Former BBC director-general Lord Tony Hall has said Martin Bashir would not have been rehired by the broadcaster if the manner in which he secured his Panorama interview with Diana, Princess of Wales had been known about at the time.
Bashir was allowed to return to the BBC in 2016 as religious affairs correspondent and subsequently became religion editor in 2018.
Appearing before the Digital, Culture, Media and Sport Committee, Lord Hall said he had not wanted to second-guess those in charge of the hiring process.
Committee chairman Julian Knight said it was “utterly extraordinary” that the BBC would rehire Bashir and asked how it came to be that a “known liar” was brought back to the corporation.
Lord Hall said: “If we knew than what we know now, of course he wouldn’t have been rehired.”
Tory MP nMr Knight responded: “A cynic would suggest the process was entirely concocted so that the resolution at the end of the day was that Mr Bashir would get this job.”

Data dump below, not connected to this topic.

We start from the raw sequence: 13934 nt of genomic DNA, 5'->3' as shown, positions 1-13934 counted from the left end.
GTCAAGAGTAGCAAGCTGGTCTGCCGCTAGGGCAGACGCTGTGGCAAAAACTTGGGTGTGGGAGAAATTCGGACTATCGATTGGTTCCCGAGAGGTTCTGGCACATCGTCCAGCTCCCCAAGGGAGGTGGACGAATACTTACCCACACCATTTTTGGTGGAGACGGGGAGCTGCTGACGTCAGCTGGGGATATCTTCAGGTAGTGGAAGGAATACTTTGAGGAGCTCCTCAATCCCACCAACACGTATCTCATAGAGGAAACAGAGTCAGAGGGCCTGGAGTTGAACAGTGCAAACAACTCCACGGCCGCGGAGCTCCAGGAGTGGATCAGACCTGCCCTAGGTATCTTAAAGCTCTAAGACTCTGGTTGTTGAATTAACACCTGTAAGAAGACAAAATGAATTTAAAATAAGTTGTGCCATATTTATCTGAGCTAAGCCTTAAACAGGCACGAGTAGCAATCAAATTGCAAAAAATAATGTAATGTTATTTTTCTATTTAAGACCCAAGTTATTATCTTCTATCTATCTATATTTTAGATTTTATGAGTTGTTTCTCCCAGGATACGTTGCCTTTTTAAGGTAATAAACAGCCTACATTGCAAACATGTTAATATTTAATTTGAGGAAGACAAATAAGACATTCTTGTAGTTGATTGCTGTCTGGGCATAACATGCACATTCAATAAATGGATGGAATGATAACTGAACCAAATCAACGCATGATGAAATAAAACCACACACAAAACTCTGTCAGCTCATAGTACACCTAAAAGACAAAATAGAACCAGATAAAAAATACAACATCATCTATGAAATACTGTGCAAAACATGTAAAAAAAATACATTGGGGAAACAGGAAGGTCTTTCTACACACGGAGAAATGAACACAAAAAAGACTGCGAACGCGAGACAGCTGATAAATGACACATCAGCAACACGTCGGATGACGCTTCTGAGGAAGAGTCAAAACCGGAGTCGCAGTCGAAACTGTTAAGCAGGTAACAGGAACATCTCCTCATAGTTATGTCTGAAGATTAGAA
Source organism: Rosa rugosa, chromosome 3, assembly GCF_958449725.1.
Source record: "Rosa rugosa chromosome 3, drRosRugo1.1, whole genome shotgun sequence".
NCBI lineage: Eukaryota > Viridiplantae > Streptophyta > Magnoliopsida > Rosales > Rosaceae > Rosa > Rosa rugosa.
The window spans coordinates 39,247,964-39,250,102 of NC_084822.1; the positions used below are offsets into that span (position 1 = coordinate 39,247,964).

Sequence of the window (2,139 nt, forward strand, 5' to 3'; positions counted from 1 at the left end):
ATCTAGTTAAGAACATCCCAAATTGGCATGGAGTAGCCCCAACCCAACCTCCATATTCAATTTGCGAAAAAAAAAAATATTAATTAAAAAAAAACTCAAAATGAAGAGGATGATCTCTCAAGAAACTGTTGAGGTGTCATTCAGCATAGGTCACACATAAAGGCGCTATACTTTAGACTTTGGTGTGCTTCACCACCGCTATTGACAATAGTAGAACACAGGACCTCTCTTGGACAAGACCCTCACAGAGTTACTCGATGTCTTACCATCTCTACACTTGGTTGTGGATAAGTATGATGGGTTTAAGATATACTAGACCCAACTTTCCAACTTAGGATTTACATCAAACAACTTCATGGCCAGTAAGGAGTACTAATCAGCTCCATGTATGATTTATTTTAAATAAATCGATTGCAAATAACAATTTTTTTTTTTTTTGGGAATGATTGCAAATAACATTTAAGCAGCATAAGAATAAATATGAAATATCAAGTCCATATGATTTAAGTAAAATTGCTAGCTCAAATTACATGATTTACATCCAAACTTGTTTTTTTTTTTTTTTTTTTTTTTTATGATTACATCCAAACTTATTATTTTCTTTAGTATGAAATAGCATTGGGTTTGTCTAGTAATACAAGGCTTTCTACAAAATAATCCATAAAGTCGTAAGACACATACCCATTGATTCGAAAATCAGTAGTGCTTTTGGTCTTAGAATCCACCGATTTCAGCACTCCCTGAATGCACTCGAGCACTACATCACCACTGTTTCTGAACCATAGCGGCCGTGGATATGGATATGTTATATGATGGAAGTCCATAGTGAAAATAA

A recent report by Lord Dyson criticised the methods the journalist used to secure his bombshell interview in 1995, including using fake bank statements.
Lord Hall, who was director-general of the BBC from April 2013 to August 2020 and led a 1996 internal inquiry into Bashir, started the session by acknowledging “how hard this has been for the royal family, for the two princes, and I’m sorry for the hurt caused”.
He added: “At core here, I trusted a journalist, I gave him a second chance, and that trust was abused and was misplaced.
“I don’t think the words ‘honest and honourable’, 25 years on, look appropriate at all.”